By Greg Spearritt
Trust and obey,
For there’s no other way
To be happy in Jesus,
But to trust and obey.
God’s favour and joy – according to verse 4 of this execrable hymn – “are for them who will trust and obey”. The obedient have also been rewarded, as we now know, with devastating sexual (and other) abuse. And not just in the Christian churches.
This particular curse of submissive obedience afflicts many religions, Hinduism, Buddhism, Judaism and Islam among them. (‘Islam’ apparently means ‘submission’.)
The Boy Scout movement too has been hit with tens of thousands of sex-abuse claims.
A Scout, according to Scouting for Boys – a book apparently up there with the Bible in popularity back in the day – is “pure and clean-minded and manly” and resists “the secret vice which gets hold of so many fellows”.
The Cub Scout Law?: “A Cub Scout is loyal and obedient. Cub Scouts do not give into themselves.”
Turns out, for many, it wasn’t actually ‘themselves’ they had to worry about.
In light of the revelations of recent decades – although, in a familiar pattern, abuse was noted well before that within the Fold – the Australian scout promise and law has been updated and ‘obedience’ is no longer explicitly there. Though it’s still present in other guises, a disclaimer is necessary these days:
“Obedience is about doing what is right – assuming that being obedient is the right thing to do (and it may not always be, such as in the case of accepting or allowing abuse because someone was told to).”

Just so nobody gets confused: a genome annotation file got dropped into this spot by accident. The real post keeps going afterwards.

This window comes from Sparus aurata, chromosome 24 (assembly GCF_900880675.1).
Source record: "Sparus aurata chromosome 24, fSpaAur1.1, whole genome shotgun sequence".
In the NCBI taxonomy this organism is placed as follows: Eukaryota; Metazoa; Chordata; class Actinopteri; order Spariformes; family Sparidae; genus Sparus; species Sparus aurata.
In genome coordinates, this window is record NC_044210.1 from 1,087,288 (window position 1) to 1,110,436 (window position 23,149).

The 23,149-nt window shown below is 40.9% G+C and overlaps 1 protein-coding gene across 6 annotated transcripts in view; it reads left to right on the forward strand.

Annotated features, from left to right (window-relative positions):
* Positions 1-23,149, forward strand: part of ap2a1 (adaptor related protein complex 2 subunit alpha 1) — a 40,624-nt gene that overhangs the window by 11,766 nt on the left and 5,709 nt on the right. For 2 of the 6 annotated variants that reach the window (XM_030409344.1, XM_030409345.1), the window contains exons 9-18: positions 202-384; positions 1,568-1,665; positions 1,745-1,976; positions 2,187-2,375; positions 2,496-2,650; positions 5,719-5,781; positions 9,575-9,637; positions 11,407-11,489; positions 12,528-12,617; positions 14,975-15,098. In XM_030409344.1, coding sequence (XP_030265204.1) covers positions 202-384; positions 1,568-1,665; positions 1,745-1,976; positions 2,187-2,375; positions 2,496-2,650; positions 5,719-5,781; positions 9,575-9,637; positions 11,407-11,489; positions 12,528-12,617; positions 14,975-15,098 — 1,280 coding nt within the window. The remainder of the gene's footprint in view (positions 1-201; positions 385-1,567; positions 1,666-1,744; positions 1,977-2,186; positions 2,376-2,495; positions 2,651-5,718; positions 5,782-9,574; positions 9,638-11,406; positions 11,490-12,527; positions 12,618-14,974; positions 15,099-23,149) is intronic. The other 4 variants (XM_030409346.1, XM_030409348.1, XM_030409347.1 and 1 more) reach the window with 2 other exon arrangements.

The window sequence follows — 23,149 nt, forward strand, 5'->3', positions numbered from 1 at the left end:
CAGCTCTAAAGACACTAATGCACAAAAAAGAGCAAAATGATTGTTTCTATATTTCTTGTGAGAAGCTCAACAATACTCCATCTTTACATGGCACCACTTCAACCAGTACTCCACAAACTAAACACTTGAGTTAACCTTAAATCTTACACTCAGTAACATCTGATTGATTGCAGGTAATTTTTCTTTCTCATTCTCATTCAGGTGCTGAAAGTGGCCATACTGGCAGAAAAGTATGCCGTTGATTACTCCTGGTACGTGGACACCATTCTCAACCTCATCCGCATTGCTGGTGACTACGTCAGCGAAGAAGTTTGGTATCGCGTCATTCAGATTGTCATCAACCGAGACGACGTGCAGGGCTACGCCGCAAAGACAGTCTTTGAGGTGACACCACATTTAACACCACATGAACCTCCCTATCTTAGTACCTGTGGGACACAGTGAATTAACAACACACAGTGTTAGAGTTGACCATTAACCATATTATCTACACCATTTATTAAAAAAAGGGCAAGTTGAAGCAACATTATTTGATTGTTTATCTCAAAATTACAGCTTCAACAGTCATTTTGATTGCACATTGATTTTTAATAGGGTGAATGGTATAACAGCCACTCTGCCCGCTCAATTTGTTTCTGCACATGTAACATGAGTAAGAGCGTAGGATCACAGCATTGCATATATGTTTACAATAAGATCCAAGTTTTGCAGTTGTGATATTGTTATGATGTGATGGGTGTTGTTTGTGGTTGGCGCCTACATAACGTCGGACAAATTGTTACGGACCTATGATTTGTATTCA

In politics as well, as we’ve very recently seen, loyalty and obedience to the Party and the Minister is a recipe for abuse: “to be a good staffer you needed to keep quiet, ignore and bury bad behaviour and protect the Liberal Party at all costs”.
Some of these powerful people are every bit as pious and hypocritical with their ‘family values’ as the abusive priest, imam or scout master.
Obedience born of loyal devotion, whether to institutions or gurus, is demonstrably a bad idea. A clear-eyed and critical commitment to worthy people and causes – such as a state acting to defeat a pandemic! – looks like a good solution.
Disclaimer: views represented in SOFiA blog posts are entirely the view of the respective authors and in no way represent an official SOFiA position.
Authority-figures of every variety get trust and obedience.
If this is a fault, is it their fault, or ours?
I’m thinking it’s a cultural issue. Teachers, priests, doctors and politicians are no longer held in the high regard that Australians once held them.
I believe, on balance, that’s a good thing. It was an impossibly high and frequently unwarranted regard, and it gave them power to abuse.
The COVID response shows Australians for the most part still have the ability to respect authority when there’s good reason to do so.
Are the gods necessarily supernatural?
Or do they merely represent ‘Authority’?
According to psychoanalysis, God symbolizes the father-figure.
Sociology extended this figure to the political leader.
Anthropology extends it back to the tribal leader.
And the evolutionists are pointing to the Alpha Male and dominance hierarchies within the packs of our common ancestors.
Those branches of Christianity which demand submission and obedience – not all of Christianity by any means – have badly distorted the approach and teaching of Jesus, who was all about encouraging his disciples to think for themselves, and to enter into a deeper understanding of and relationship with God. He told them that he regarded them not as servants but as friends, and that they were to call no man Father. He challenged the Jewish laws where they inhibited human wellbeing and flourishing. He accepted everyone where they were at, without demanding submission to doctrines or laws. I agree that unquestioning submission and obedience are bad, but it doesn’t have to be that way in religion.